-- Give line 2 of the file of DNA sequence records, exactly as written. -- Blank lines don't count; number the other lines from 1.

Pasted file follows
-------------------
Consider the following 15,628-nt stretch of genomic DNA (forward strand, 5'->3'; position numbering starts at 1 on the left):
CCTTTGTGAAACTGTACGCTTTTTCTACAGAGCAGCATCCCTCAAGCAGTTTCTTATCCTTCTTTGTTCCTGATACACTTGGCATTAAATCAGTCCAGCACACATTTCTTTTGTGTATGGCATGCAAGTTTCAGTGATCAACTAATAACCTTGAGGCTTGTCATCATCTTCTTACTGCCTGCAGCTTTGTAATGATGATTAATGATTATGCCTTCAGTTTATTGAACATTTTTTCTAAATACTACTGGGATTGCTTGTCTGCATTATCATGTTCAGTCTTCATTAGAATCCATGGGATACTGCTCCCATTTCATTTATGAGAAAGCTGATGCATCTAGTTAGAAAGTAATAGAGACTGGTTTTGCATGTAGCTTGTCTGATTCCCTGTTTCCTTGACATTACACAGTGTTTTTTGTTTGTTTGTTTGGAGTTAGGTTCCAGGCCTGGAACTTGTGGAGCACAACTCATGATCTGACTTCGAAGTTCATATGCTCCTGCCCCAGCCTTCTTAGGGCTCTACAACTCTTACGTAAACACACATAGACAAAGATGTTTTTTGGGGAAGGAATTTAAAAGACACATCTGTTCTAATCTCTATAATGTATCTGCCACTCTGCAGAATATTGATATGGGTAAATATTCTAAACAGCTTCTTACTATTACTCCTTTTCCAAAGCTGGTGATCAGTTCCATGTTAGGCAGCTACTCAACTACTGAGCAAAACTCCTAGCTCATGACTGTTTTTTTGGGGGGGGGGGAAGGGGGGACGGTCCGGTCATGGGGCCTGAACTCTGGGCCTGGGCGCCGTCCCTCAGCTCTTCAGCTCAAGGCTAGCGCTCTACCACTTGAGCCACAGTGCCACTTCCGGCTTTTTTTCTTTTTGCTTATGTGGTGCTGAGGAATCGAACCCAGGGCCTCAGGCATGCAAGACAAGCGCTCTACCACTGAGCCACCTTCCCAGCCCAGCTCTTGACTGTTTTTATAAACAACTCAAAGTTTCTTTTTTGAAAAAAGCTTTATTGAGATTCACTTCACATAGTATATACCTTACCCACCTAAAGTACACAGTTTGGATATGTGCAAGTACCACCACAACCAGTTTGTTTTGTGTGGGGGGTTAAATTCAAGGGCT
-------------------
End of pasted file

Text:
CCTTTGTGAAACTGTACGCTTTTTCTACAGAGCAGCATCCCTCAAGCAGTTTCTTATCCTTCTTTGTTCCTGATACACTTGGCATTAAATCAGTCCAGCACACATTTCTTTTGTGTATGGCATGCAAGTTTCAGTGATCAACTAATAACCTTGAGGCTTGTCATCATCTTCTTACTGCCTGCAGCTTTGTAATGATGATTAATGATTATGCCTTCAGTTTATTGAACATTTTTTCTAAATACTACTGGGATTGCTTGTCTGCATTATCATGTTCAGTCTTCATTAGAATCCATGGGATACTGCTCCCATTTCATTTATGAGAAAGCTGATGCATCTAGTTAGAAAGTAATAGAGACTGGTTTTGCATGTAGCTTGTCTGATTCCCTGTTTCCTTGACATTACACAGTGTTTTTTGTTTGTTTGTTTGGAGTTAGGTTCCAGGCCTGGAACTTGTGGAGCACAACTCATGATCTGACTTCGAAGTTCATATGCTCCTGCCCCAGCCTTCTTAGGGCTCTACAACTCTTACGTAAACACACATAGACAAAGATGTTTTTTGGGGAAGGAATTTAAAAGACACATCTGTTCTAATCTCTATAATGTATCTGCCACTCTGCAGAATATTGATATGGGTAAATATTCTAAACAGCTTCTTACTATTACTCCTTTTCCAAAGCTGGTGATCAGTTCCATGTTAGGCAGCTACTCAACTACTGAGCAAAACTCCTAGCTCATGACTGTTTTTTTGGGGGGGGGGGAAGGGGGGACGGTCCGGTCATGGGGCCTGAACTCTGGGCCTGGGCGCCGTCCCTCAGCTCTTCAGCTCAAGGCTAGCGCTCTACCACTTGAGCCACAGTGCCACTTCCGGCTTTTTTTCTTTTTGCTTATGTGGTGCTGAGGAATCGAACCCAGGGCCTCAGGCATGCAAGACAAGCGCTCTACCACTGAGCCACCTTCCCAGCCCAGCTCTTGACTGTTTTTATAAACAACTCAAAGTTTCTTTTTTGAAAAAAGCTTTATTGAGATTCACTTCACATAGTATATACCTTACCCACCTAAAGTACACAGTTTGGATATGTGCAAGTACCACCACAACCAGTTTGTTTTGTGTGGGGGGTTAAATTCAAGGGCT